In storing data on rotating media, there are two procedures whose names are CAV and CLV.
At the beginning, manufacturers used constant linear velocity (short for CLV according to abbreviationfinder) technology with the disadvantages that variations in the speed of the disc bring in its playback. From 1997, constant angular velocity (CAV) technology began to be used, as shown in the figure.
The reading of a CD consists of the conversion of the Lands and Pits to digital information. The key element is a low-power laser that is focused toward the bottom of the laser. Light passes through the polycarbonate layer and hits the aluminum layer. If the light beam falls on a hole (Pit) the percent of the reflected light is very small.
If, on the other hand, it hits a flat area (Land), a large percentage of light is reflected. The reflected light radiation is directed towards a photodetector that, depending on the intensity of light received, detects whether a Pit or a Land has been focused. The reading beam must be reduced in order to unravel the sequence of pits and lands. The diameter of the beam is 1 µm and is narrowed by the wavelength of the light that makes up the beam.
The transformation of land and pit into digital values does not follow a direct correspondence: a “land” does not mean a digital value 0, and a “pit” does not mean a 1. A “land” indicates that the previous digital state should be maintained, and a “pit” indicates that it must be reversed (see the figure).
- 1927: John L. Baird shows Phonovision System: waxed disk with information displayed by an optical scanner.
- 1935: Baird Radiovision releases six minutes of film shown on video from stored images.
- 1961: The 3M Company begins work on optical recording.
- 1965: The 3M company has several patents for optical recording.
- July of 1971: Published work: Micromachining and Image Forming on Thin Film by Laser Bean “, precursor of later developments.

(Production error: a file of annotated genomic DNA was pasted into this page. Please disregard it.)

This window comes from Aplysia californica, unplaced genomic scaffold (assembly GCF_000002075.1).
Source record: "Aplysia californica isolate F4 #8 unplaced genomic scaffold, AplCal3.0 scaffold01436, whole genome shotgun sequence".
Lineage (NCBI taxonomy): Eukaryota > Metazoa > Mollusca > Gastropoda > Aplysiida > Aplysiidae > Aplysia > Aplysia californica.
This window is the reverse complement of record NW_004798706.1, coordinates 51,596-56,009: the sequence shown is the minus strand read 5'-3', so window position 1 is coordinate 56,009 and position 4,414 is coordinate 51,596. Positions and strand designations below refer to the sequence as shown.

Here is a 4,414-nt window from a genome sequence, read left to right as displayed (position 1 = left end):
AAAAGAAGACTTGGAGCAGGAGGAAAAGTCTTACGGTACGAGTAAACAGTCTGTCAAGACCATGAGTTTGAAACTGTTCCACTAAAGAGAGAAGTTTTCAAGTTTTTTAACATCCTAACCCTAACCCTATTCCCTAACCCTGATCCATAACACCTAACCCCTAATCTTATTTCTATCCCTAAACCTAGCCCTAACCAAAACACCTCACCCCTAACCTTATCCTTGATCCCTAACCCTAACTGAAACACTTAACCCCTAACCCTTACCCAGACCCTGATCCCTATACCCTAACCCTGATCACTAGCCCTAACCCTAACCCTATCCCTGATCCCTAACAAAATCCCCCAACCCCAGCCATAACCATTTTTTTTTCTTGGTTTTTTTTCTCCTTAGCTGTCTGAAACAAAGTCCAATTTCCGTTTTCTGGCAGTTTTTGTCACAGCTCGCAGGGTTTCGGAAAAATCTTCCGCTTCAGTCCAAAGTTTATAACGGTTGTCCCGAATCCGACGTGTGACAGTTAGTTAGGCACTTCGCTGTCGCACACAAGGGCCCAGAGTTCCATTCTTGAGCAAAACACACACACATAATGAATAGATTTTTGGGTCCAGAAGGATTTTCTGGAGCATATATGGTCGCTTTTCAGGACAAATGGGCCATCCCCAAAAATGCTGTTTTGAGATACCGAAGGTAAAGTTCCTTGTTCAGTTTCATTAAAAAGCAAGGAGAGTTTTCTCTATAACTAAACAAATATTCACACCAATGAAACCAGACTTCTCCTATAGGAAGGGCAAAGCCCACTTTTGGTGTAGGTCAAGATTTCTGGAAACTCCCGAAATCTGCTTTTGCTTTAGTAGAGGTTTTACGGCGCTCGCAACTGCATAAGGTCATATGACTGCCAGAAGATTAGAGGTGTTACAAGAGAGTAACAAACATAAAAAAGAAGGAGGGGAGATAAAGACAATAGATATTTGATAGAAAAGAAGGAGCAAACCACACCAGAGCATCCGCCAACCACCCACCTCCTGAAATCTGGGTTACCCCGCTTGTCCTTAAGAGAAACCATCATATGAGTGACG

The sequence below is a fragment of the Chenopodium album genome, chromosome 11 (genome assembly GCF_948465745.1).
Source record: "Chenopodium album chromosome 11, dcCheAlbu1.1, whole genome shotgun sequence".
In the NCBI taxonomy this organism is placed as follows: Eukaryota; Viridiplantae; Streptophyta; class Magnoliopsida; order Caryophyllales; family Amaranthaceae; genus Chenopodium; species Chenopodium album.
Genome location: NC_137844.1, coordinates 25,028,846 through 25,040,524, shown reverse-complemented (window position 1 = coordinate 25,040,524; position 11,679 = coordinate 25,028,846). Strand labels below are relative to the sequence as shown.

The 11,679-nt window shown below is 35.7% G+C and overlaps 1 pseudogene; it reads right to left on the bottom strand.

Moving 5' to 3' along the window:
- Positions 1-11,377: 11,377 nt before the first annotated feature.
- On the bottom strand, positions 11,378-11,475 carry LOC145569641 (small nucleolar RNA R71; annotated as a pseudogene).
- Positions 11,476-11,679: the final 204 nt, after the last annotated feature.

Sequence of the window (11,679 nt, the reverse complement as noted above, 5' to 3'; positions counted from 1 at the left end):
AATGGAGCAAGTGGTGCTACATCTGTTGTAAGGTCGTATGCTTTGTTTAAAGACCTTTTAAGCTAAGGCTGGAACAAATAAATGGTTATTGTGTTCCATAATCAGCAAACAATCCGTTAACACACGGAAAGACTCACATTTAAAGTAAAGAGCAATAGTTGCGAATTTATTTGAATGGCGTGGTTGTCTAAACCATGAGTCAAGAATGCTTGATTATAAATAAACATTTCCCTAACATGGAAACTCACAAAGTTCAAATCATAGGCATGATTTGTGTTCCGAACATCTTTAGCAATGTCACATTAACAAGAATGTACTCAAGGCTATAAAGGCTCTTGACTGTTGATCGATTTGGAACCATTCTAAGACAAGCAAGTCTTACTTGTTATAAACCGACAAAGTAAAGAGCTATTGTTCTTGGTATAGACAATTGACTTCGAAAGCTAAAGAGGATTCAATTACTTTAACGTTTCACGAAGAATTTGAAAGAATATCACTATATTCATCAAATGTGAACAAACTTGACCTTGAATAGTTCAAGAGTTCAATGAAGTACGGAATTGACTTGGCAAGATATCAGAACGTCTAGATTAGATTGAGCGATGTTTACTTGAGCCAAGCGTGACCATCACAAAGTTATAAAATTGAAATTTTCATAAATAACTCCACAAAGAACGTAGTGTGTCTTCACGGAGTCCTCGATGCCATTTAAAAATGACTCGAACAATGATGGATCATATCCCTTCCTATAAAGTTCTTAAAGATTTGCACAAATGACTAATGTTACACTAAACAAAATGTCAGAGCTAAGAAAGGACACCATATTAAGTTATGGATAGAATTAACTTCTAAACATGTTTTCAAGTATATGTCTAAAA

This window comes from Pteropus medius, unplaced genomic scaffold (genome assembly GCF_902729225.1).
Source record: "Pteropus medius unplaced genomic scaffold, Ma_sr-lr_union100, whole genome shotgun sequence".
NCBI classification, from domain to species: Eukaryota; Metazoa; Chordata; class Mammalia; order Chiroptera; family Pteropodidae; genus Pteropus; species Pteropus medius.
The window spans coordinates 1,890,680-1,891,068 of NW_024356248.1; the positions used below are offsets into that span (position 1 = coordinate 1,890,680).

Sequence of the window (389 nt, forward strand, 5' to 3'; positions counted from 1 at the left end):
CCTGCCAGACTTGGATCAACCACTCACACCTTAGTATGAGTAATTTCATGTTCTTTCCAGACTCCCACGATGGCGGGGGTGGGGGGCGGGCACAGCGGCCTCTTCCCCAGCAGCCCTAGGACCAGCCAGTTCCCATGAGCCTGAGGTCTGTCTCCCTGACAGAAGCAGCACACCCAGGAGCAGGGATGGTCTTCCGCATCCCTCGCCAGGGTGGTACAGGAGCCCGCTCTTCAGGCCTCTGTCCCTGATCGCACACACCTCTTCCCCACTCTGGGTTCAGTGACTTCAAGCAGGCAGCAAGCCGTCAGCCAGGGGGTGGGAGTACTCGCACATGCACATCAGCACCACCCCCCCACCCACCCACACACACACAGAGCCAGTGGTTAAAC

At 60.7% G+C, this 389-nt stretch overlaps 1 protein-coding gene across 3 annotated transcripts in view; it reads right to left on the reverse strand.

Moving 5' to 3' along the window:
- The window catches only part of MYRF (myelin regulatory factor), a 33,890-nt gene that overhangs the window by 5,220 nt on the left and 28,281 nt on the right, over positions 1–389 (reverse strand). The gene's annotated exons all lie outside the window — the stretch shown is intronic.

- 1974: Philips shows a recording from the laser and the reproduction system.
- 1979: Philips exhibits compact disc audio system: end of phonographs.
- 1980: Philips and Sony establish the standard for compact discs (CD-DA) as an alternative to vinyl records and cassettes.
- 1983: Sony introduces the first audio CD player and the first CD to hit the market was Billy Joel’s “52nd Street”.
- 1984: Philips and Sony extend the technology to serve in data storage and retrieval. The CD-ROM with an extension of 650 Mb or 74 minutes of music is born (curiosity: 74 minutes is the duration of Beethoven’s Ninth Symphony)
- 1990: Philips and Sony expand the technology and create the Recordable Compact Disc (CD-R).
- 1997: Philips and Sony develop the DVD.
In 1968, during the “Digital Audio Disc Convention” in Tokyo, 35 manufacturers met to unify criteria. There Philips decided that the compact disc project required an international standard, as had happened with its predecessor, the LP or long-playing disc. The record company Poligram (a Philips subsidiary), was in charge of developing the material for the discs, choosing polycarbonate. Broadly speaking, the standard defined:
- Disc diameter: 120 mm.
- Opening in the center: 15 mm.
- Material: polycarbonate.
- Thickness: 1.2mm.
- Reading laser: gallium arsenide.
- Recording: in the form of “pits” (holes).
- Duration: 74 minutes.
In March 1979 this prototype was successfully tested in Europe and Japan; adopted by the alliance of Philips and Sony.
The potential application of CD technology as a low-cost mass storage medium allowed a standard to be specified in 1983 for the manufacture of the read-only compact disc (CD ROM).
The CD ROM achieved a success similar to that of digital sound recordings, with more than 130 million readers sold and tens of thousands of titles available. The standard was set for any of the PCs currently sold in the current market. Basically this format is the natural derivation of the audio CD with the difference that instead of recording the information so that the audio players can interpret it, it is organized in a similar way to a hard disk, but of 640 MB. Its parallel evolution produced the CD R and CD RW, technology that allows us to record and erase our compact discs to use them as data, music or multimedia backup.